I think there was a lot of cross-pollination among these various streams of thought back in the 60’s and 70’s to get us where we are today. The Christian homeschooling movement is another place where ideas crossed over. Rushdoony decreed that homeschooling is the only Biblical way.
    The bottom line is that people will use whatever means works if what they desire is to rule over others. We have all been useful idiots, but typically in the present it is much easier to see when other people are being useful idiots. Retrospectively, some of us have been able to realize that we were useful idiots.
    That’s enough for a comment box. If you Google these names and movements, you will find a wealth of information.

  48. BL’s post on 5/24/16 adding to the information about Patriarchy’s players in American churches:

    Excellent synopsis, Gram!
    The charismatic river of Dominionism that came through the shepherding/discipleship movement was via Ern Baxter. He had worked with William Branham from whom Dominionism came through the Manifest Sons of God, The Latter Rain, and the End-Time Harvest Movements.
    This particular branch also flows through Mike Bickle (IHOP), C. Peter Wagner (NAR, & ‘Convening Apostle of the International Coalition of Apostles’), Francis Frangipane (River of Life), Che Ahn (former PDI pastor for 19 years, and one the NAR’s apostles), Kenneth Hagin & Kenneth Copeland (health & wealth quacks), Rick Joyner, Paul Cain, Lou Engle, James Goll, Chuck Pierce (Kansas City ‘prophets’), Jack Dennison (CityReach), Paul Cedar (Mission America Coalition), Ed Silvoso (Transformations), Tom White (City-Wide Prayer Movement), George Otis (Sentinel Group), Loren Cunningham (YWAM), Os Hillman (Marketplace Leaders), John Dawson (Taking Our Cities for God), Rick Warren (PDL), Bill Bright (Campus Crusade).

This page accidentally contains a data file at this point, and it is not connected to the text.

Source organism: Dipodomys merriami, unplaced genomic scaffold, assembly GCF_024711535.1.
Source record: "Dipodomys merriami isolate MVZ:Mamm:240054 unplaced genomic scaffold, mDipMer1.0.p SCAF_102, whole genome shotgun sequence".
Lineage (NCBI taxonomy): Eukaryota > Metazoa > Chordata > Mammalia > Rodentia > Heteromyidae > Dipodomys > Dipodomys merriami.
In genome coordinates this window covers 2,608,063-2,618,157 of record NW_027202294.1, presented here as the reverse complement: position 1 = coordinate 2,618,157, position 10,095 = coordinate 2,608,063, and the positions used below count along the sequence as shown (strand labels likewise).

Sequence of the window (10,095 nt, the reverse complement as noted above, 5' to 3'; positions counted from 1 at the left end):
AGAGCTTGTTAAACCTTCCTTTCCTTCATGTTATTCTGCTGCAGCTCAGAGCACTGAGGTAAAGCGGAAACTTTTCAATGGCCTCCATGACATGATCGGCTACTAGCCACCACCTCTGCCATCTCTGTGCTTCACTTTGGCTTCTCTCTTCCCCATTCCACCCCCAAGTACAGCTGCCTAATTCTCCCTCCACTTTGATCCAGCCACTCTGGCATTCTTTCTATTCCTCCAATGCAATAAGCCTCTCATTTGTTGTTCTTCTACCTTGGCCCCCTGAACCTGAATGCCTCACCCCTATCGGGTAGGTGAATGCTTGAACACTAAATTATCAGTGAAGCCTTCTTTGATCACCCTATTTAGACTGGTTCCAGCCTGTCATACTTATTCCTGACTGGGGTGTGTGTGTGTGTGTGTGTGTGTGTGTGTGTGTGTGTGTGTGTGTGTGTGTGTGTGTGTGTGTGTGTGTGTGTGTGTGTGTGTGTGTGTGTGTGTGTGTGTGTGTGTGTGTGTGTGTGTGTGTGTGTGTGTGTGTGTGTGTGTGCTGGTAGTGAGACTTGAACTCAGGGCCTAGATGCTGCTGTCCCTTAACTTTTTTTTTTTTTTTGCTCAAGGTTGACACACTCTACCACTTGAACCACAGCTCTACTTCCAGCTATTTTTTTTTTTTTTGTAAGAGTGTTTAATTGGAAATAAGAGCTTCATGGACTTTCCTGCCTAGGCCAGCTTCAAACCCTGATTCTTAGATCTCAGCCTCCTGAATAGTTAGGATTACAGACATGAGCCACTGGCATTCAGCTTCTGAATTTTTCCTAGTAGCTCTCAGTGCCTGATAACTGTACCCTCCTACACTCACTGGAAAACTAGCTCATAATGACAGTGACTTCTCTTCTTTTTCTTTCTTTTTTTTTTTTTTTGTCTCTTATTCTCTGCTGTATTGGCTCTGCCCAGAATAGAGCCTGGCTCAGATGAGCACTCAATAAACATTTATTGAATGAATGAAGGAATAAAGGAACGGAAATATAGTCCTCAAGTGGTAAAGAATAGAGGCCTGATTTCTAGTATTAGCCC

That’s not an exhaustive list. The above folks are connected and interconnected together in mulitple ways.
    Finally, one pivotal man who connects the charismatic stream of C. Peter Wagner & the reformed stream of John Piper is Ralph Winter (US Center for World Mission, Perspectives on the World Christian Movement). Winter’s teachings on the Abrahamic covenant (as being the only covenant) – that this (the Abrahamic Covenant) is the ‘secret mission’ of the church.
    Quoting Winter:
    “Neither Matthew 26:28 nor mark 14:24, in the scene of the Last Supper, speak of the “new covenant, They read, “this is my blood of the covenant” not, as does Luke 22:20, “the new covenant in my blood.”
    “Apparently the word “new” is not the principal point of the passage but rather the fact that this act of outpoured blood finally ratifies and enables the same covenant in a new and ultimate sense. The sacrifice of the Cross is thus, at the very least, a definitive renewal of the Abrahamic Covenant, as we have already seen.”
    So, there you have it. There is no new covenant. Just a ‘ratification’ and ‘enabling’ of the Abrahamic covenant…
    Terms to search: City Transformations, Seven Mountains Mandate, Marketplace Movement, Prayer Marching, Taking Our Cities for God, Spiritual Mapping, Spiritual Warfare, Latter Rain, Manifest Sons of God, Coalition on Revival, Global Mapping Project, The Lausanne Covenant, The Lausanne Movement, Loving Our Cities to Christ,